where T : TTarget;
The IComposerParticipant is an empty root interface for all participants:
  • IComposerParticipant<in TTarget> { }
The root interface simplifies scenarios like the above mentioned MEF discovery: the Composer Participants can export this root interface; and then it is up to the Composer implementation to actually reflect the Participant for it's defined interfaces. This is not a mandatory part of the pattern, but it enables the single unified interface to be used to collect and type all Participants.

The IComposer interface is defined this way:

IComposer<out TTarget>
  • IComposer<TTarget> Participate<T>(
            IComposerParticipant<T> partcipant,
            bool oneTimeOnly = false)
        where T : TTarget;
  • void Remove<T>(
            IComposerParticipant<T> partcipant)
        where T : TTarget;
  • TTarget Compose();
  • AggregateComposerException LastComposeErrors { get; }
It simply defines the Participate and Remove methods for participants, and the Compose method; and it also provides the AggregateComposerException to hold any composition errors.

One Last Participant

There is in fact also one last defined Participant: the IRequestComposition participant; which is provided for objects that are able to request that the Target is Composed, or re-composed. This interface defines its' own event:

IRequestComposition<TTarget> : IComposerParticipant<TTarget>
  • event EventHandler<RequestCompositionEventArgs<TTarget>> CompositionRequested;
If an IRequestComposition Participant raises its' CompositionRequested event, then the Composer performs a composition immediately. The given RequestCompositionEventArgs also defines properties for the invoker to request actions on the Composer before the composition begins.


That all basically sums up the pattern:

  1. Select the Target and instantiate a Composer for it.
  2. Add Participants to the Composer for this Target.
  3. Invoke the Composition.
  1. Provide Parts [A Participant]
  2. Bootstrap [A Participant]
  3. Handle Composed [A Participant]
In our IOC container example:
  1. Target is an empty container
  2. Participants are provided by the components (and will make container registrations)
  3. Composition populates and fully readies the container
  1. Parts participants make registrations
  2. Bootstrappers can start services
  3. When Composed, the container is ready

Some Details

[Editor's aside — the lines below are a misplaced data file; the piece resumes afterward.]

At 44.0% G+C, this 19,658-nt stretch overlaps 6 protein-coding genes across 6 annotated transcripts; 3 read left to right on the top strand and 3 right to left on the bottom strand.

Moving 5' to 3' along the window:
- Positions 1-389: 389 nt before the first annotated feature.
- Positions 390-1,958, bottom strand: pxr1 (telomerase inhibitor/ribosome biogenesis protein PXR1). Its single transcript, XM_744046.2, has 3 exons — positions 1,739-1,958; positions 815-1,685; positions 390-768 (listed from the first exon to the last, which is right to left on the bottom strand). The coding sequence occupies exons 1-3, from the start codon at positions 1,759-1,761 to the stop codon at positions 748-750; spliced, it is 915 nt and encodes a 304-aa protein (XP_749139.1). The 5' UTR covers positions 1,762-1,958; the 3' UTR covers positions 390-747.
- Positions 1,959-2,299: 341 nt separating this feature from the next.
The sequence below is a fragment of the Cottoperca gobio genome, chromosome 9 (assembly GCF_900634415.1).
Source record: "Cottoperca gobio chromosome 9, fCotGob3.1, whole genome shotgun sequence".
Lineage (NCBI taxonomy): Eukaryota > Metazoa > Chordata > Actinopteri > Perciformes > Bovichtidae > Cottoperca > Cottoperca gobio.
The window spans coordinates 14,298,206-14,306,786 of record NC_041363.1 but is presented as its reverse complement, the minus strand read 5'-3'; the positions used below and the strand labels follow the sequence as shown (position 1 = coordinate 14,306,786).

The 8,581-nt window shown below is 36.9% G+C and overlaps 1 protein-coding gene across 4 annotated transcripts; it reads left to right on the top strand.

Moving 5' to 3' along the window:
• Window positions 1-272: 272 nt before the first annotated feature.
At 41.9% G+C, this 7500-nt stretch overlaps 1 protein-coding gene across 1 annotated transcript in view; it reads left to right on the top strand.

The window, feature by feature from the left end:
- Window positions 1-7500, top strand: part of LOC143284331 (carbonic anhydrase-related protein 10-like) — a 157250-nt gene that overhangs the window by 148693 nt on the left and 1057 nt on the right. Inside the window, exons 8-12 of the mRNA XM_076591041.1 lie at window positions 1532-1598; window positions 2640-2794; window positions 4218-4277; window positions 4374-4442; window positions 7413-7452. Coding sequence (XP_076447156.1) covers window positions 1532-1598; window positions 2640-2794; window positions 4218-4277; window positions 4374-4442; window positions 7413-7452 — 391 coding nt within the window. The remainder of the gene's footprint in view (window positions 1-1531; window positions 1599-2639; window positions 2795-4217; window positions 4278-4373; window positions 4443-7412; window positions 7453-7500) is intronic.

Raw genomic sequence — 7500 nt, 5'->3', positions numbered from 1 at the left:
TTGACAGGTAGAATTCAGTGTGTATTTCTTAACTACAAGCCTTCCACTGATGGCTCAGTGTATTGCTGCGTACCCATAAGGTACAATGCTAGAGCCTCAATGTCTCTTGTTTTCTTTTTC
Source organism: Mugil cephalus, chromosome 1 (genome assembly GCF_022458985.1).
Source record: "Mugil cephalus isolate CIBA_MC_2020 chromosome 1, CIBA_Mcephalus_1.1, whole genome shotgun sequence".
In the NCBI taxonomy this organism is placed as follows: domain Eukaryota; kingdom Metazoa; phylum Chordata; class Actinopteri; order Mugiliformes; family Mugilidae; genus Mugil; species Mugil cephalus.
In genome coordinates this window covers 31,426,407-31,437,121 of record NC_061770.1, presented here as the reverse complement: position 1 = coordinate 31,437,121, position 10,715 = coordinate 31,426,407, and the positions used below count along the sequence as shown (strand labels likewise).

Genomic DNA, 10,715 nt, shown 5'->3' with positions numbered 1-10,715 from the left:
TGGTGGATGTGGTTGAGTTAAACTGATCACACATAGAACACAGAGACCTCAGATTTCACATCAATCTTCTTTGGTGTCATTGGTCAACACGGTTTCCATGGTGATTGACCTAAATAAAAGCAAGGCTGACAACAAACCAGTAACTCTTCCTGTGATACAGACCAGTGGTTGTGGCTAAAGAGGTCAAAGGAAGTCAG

You may notice that the Participant interfaces define their methods with the covariant T : TTarget parameter. This was implemented to allow Participants that define a contravariant type to participate in a composition on a covariant type.

Note also that compositions can be re-invoked if your Composer allows it: your target may be updated, reset, or refreshed by further compositions (yet that is under your own control). That is why the IComposer Participate method defines the boolean oneTimeOnly parameter: a single participant can be restricted to run only once even if the composition is re-invoked.

Although the Bootstrap phase follows the Parts Providers, it is named "Bootstrap" because it runs before the IHandleComposed Participants, which are intended to handle the fully-composed Target. Bootstrappers can run first, to perform some type of final preparations or finalizations.

All Participant interfaces are invoked with an event argument, which always provides the current Target. This allows for future expansion by augmenting the event argument. Currently, the ProvidePartsEventArgs holds a method that allows attaching a callback to that event. In the composition sequence outlined above, these callbacks are invoked at "[ProvideParts Event Callbacks]", which is invoked before the IBootstrap Participants. This allows a Parts Provider to re-access the Target after all parts have been provided, but before the Bootstrappers run.

Also, the implementation does do some simple reflection to handle the Participants, and that is not cached (it uses System.Collections.IEnumerable.OfType<T>() each time), and therefore overall it was not implemented with maximum speed as a priority; yet it's fast and reasonably terse. It for sure has release-worthy stability; and has been around for well over a year.

Lastly, my implementation is single-threaded: the Compose sequence runs sequentially. It would not be hard to augment that with an option to invoke the Participants in parallel, but it will require hacking into the project to add that (perhaps with some policy to define an option). The implementation is not very complicated overall, and there is one primary method to handle the sequence.

Code And Examples

The complete C# code for my implementation of this pattern is in fact part of a large repository of my own, which was not set up for sharing: i.e. it contains many internal projects all together. I have simply copied out the required projects and included a Visual Studio solution. So, although there are no external dependencies, there are dependencies on my own abstractions and utilities for the implementation. All of the required code is in this repository. The repository is on GitHub, here:

Hey: Why net45 and not Standard and Core

Oops I almost forgot. This code is all in net45 projects. That is because my business was driven by a primary project, and it was targeting net45. The fact is there will be little to no change to retarget all of the code: all libraries can target Standard; and in fact it was so smooth I once had a simple build switch to switch the target — I.E. it was important.

You will find dependency projects grouped as "Dependencies". The Composer implementation is in the Sc.Composer project. Examples are grouped under "Examples".

I have also included my Sc.Composer.Mef project, which should be noted is NOT even used as the actual Container Composer in the IOC Container example, but is used only to gather the Exported Participants there, via some static utility methods that it also provides. (That project provides a Composer implementation that can perform a configuration on a MEF ContainerConfiguration; and in fact, under the hood, the static helpers create a MEF Composer to perform the import.)

I have included two examples: a simple project that includes all of its own classes, called SimpleExample, that just runs through a short Main method. And I have also included an example of the IOC Container scenario, that utilizes MEF discovery as described: it runs from the primary ContainerExample project, and imports Composer Participants implemented by the Component1 and Component2 projects.

Please send feedback!


  1. Excellent post Steven. Hope to see more design pattern blog posts soon.